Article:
By Lindsay Bruce
The following explanation on Section 30s, widely used with devolved nations, is only part of the story of the day and not necessarily how a democratic vote on Scottish independence will be held. The following text is from a Tweet thread by Lindsay Bruce this morning.
Ahead of Nicola Sturgeon’s statement today, it may be useful to go over what a “Section 30” actually is, because the media usually get it completely wrong. Section 30 refers to part of the Scotland Act (the act that defines devolution) that covers “Legislative Competence”.
Section 30 is specifically in place to enable the temporary transfer of powers to the Scottish Parliament that are usually outwith it’s competence (or “ultra vires” in legal parlance meaning “beyond the powers”), or to temporarily remove powers already in its competence.
Section 30 is not specific to holding referendums, it’s merely a legal mechanism to transfer powers to the parliament that it wouldn’t otherwise hold. Previous Section 30’s included power to legislate for railways in Scotland, reducing the minimum voting age, and Brexit business.
The actual Section 30 text can be found here: https://legislation.gov.uk/ukpga/1998/46/
You’ll notice that it refers a lot to “Order in Council”. What is this? Basically an Order in Council is a command issued by the monarch on the advice of the Privy Council. In the UK, the Queen is simply a figurehead, and the order is drafted and controlled by the UK government.
An Order in Council can be issued by passing an Act through parliament for the Queen to approve and become law, or by using the “Royal Prerogative” – and edict issued by the government of the day that does not have to be approved by parliament.
A Section 30 can be raised by the UK government or any of the devolved administrations – but they can only be approved by the UK Government, and must be passed by the House of Commons, the Lords, and the devolved parliament concerned (in our case the Scottish Parliament).
Right, that’s the legal stuff out of the way. Here’s where is gets interesting. In 2013, the Scottish Parliament did not have the power to hold referendums or even it’s own elections. Previous using the powers of the UK Parliament. This changed with the Scotland Act (2016).
With the powers to hold elections and referenda devolved, after extensive consultation the Scottish Parliament passed two Acts which empower it to hold votes when it needs to WITHOUT primary legislation. That is, it no longer needs to pass an Act for each election or referendum.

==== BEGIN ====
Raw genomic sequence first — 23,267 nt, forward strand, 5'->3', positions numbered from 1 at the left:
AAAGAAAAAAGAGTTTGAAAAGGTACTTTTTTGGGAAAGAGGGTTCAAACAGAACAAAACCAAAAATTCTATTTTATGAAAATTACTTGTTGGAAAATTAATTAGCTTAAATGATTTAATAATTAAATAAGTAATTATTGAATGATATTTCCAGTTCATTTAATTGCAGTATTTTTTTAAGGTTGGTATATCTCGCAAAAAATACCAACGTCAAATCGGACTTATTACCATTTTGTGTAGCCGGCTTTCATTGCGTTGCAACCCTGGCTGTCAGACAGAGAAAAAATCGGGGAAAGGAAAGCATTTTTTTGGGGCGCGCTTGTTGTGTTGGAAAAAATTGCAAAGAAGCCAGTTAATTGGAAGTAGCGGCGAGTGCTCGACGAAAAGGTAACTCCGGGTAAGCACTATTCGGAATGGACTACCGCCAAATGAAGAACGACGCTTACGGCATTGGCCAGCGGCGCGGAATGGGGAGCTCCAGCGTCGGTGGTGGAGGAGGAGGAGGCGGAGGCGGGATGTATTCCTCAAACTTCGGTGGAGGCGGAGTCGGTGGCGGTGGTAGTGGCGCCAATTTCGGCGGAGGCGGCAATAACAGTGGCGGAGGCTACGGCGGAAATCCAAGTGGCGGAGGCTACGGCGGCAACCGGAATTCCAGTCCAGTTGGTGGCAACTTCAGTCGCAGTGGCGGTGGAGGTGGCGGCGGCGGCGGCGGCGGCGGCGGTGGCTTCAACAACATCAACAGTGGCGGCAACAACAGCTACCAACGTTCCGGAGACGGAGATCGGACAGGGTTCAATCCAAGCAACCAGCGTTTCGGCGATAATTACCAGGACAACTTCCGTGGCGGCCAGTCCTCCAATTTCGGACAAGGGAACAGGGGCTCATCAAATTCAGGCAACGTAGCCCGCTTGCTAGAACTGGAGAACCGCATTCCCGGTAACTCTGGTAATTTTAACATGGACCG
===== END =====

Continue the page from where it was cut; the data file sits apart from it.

So this begs an interesting question: Since the Scottish Parliament now has it’s own power to hold votes as required, does it need a Section 30 from Westminster to hold #indyref2?
The answer is; nobody (currently) knows, because it hasn’t been tested in court. Bear with me while we take a quick detour to explain: Just because the UK Gov has passed something, it doesn’t make it “legal”, “illegal” or “unlawful”. Specific cases need to be tested in court.
To actually find out if something is inside or outside of the law, a case has to be taken to court and decided by a judge, or a panel of judges. Lawyers for both sides of a case will make legal arguments citing previous legislation and case law in order to back their claims.
It is up to the judge (or judges) as “fact finders” to determine, based on their understanding of pertinent law, whether a claimant is in the right or in the wrong. This gives considerable scope for lawyers to argue over the meaning of every word pertaining to a case.
So until this happens, anybody who describes #indyref2 as “illegal” or “unlawful” is just lying through their teeth, because that hasn’t been decided yet. Now, back to the #indyref2 bill.
Under the Scotland Act, the union and the constitution are “reserved” matters, meaning that only the UK parliament can legislate on them. But would holding a referendum actually breach these reserved matters? Just having a vote doesn’t bind anybody to action.
In the UK – and indeed all modern democracies – ALL votes, whether they are for general elections, council elections or referendums on the EU or Scottish independence are non-binding. They carry no weight save for representing the opinion of the public.
So legally speaking, just having a vote doesn’t bind the UK parliament to do anything. Even if 90% of the population vote for something, the parliament doesn’t have to act on it. However, it would be incredibly unwise to ignore a poll.
Democracies function on consent of the people. If you start abusing that consent by, for example, ignoring the result of a perfectly legal vote, then you get into a bad situation on whether the government is acting in the interests of the people. Revolutions happen down that road.
So finally, we come to the “Catalonian Question” – can UK Gov simply brand #indyref2 “unlawful”, ignore the result and try to imprison Nicola Sturgeon for treason? On point 3, definitely not. Spain’s constitution defines it as one unbreakable state. Not the case in the UK.
While unionist politicians have and will no doubt continue to call #indyref2 “unlawful” they can’t actually credibly do so until a court has decided that. But the unionists might not want to go that route because there’s a danger the judgement goes against them.
So to sum up, what we have here is a battle of political wills that will probably end up in court. But even a UK court ruling won’t end it. There’s still the European Court of Human Rights, which technically the UK is still bound by.
The article was amended at 7.00pm to remove the repetition of two paragraphs